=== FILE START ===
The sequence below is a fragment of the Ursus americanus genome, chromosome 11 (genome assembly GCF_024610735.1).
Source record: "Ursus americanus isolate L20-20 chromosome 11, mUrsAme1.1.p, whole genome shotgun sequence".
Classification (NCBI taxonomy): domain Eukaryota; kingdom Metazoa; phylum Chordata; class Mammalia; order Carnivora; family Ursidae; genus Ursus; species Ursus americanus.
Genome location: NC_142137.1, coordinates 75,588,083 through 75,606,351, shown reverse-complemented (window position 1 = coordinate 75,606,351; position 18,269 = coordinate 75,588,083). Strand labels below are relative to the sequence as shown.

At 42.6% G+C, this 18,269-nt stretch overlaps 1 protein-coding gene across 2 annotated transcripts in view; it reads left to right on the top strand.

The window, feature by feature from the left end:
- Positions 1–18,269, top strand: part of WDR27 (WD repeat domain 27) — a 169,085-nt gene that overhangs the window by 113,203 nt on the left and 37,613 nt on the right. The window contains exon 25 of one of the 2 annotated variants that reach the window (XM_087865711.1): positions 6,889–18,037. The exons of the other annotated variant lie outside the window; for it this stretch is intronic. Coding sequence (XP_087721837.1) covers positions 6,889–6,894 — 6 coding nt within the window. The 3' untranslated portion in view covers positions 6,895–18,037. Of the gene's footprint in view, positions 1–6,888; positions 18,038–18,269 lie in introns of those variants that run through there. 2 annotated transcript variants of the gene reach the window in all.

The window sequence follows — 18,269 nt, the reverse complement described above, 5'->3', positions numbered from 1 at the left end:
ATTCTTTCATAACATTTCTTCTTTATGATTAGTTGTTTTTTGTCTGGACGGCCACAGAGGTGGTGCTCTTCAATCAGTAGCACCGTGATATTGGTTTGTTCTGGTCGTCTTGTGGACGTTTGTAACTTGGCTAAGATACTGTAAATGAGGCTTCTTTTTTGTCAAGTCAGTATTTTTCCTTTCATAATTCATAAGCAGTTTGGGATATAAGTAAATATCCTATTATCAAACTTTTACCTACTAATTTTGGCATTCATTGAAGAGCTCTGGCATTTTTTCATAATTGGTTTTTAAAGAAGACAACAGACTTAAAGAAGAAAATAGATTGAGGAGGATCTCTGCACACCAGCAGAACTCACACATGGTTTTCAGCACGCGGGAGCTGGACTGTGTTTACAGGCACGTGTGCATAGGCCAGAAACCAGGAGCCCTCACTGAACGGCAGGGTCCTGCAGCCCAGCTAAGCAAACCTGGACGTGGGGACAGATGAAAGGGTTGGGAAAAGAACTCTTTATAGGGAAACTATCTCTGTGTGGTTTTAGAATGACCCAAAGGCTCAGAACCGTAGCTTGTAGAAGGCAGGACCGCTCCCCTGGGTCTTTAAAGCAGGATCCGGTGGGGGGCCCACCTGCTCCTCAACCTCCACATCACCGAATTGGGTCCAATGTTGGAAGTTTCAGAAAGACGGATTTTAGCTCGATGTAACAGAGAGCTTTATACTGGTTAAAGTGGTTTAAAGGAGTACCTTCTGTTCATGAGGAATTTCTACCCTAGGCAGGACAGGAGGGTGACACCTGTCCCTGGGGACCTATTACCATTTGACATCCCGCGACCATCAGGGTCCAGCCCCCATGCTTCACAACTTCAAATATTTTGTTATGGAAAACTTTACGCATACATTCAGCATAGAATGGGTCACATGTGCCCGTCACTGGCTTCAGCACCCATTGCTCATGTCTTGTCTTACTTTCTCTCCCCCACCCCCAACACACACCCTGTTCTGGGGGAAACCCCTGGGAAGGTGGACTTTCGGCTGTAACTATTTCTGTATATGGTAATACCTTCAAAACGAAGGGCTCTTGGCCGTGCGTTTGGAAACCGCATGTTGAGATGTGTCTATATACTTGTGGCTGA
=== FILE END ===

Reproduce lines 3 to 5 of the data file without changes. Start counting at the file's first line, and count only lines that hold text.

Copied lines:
Classification (NCBI taxonomy): domain Eukaryota; kingdom Metazoa; phylum Chordata; class Mammalia; order Carnivora; family Ursidae; genus Ursus; species Ursus americanus.
Genome location: NC_142137.1, coordinates 75,588,083 through 75,606,351, shown reverse-complemented (window position 1 = coordinate 75,606,351; position 18,269 = coordinate 75,588,083). Strand labels below are relative to the sequence as shown.

At 42.6% G+C, this 18,269-nt stretch overlaps 1 protein-coding gene across 2 annotated transcripts in view; it reads left to right on the top strand.